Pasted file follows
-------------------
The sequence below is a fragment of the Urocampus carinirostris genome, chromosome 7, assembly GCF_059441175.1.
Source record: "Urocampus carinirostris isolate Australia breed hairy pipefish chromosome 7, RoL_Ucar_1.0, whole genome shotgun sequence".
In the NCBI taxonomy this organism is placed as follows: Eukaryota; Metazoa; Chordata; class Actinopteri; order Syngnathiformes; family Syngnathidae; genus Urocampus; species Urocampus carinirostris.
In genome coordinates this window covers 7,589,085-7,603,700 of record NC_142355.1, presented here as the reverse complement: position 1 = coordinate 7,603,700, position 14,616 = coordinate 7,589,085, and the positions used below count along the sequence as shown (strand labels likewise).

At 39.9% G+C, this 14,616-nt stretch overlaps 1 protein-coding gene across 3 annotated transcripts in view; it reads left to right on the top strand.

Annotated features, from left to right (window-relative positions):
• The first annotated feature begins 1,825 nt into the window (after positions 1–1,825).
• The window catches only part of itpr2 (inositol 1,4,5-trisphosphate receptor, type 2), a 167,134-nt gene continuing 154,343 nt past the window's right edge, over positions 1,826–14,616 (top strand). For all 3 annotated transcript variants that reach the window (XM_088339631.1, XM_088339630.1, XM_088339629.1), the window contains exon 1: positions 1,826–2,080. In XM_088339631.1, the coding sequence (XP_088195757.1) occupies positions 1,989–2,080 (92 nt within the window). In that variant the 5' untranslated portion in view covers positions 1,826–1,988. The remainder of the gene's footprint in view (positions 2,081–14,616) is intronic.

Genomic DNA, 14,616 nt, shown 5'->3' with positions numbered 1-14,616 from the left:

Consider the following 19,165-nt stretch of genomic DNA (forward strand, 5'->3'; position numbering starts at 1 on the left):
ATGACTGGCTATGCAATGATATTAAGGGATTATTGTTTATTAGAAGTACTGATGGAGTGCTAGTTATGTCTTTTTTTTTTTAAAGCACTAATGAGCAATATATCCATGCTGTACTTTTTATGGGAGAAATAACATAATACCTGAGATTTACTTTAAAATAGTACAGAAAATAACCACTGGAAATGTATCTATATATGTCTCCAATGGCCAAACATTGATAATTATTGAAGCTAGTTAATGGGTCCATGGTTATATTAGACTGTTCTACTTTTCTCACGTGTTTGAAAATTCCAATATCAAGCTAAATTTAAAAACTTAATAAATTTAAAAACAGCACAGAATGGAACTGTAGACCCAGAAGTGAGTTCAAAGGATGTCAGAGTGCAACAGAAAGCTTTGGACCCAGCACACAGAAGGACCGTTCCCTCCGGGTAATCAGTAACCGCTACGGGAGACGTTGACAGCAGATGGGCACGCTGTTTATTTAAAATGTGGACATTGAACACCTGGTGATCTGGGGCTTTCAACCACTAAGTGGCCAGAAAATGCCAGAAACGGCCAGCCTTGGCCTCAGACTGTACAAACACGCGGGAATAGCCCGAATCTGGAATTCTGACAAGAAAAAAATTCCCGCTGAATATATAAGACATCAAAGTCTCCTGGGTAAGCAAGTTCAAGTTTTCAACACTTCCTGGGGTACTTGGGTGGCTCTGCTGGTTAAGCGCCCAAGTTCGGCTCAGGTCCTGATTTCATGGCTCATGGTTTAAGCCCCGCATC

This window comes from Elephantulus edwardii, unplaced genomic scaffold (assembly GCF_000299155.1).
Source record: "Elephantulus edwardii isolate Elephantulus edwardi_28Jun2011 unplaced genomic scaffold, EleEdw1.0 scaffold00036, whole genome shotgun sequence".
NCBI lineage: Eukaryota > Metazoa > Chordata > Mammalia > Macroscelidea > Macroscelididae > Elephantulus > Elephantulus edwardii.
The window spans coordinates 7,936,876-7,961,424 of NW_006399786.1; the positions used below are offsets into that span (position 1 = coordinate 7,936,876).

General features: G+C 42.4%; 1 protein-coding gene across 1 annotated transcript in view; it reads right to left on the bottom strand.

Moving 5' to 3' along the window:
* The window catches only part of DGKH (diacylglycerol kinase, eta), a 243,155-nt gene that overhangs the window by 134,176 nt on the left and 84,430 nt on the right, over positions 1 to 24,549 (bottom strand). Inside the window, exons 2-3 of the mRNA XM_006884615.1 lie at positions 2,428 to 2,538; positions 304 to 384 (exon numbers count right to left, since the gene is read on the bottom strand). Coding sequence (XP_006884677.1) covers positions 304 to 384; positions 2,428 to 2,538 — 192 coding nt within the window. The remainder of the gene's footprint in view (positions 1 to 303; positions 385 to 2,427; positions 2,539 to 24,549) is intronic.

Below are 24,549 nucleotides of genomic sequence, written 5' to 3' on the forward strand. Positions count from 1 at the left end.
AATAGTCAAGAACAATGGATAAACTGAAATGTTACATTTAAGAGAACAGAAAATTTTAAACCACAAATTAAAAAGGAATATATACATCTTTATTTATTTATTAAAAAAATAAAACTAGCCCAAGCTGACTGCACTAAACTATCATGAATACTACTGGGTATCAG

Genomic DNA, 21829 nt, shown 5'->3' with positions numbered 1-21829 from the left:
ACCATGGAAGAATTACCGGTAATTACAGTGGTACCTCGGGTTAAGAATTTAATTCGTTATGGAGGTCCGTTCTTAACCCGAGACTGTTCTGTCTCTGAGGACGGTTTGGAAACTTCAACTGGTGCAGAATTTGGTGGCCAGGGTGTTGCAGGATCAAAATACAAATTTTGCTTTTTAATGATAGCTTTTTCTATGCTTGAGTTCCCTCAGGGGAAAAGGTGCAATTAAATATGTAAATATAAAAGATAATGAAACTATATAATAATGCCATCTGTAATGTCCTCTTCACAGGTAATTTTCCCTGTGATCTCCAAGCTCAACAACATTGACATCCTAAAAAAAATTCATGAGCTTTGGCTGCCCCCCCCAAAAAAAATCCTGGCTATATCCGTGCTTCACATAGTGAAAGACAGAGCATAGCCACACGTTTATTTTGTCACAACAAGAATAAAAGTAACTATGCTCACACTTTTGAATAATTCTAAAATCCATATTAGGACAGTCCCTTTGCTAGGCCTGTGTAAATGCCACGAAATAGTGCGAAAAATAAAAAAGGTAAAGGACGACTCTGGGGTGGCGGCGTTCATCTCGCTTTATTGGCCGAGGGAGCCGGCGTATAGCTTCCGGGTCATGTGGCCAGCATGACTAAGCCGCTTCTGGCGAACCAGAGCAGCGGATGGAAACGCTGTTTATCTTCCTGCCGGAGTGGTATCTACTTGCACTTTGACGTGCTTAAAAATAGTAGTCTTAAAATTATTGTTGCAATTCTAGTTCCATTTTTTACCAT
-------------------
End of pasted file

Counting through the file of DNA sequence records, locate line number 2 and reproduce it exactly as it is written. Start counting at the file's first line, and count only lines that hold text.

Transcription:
Source record: "Urocampus carinirostris isolate Australia breed hairy pipefish chromosome 7, RoL_Ucar_1.0, whole genome shotgun sequence".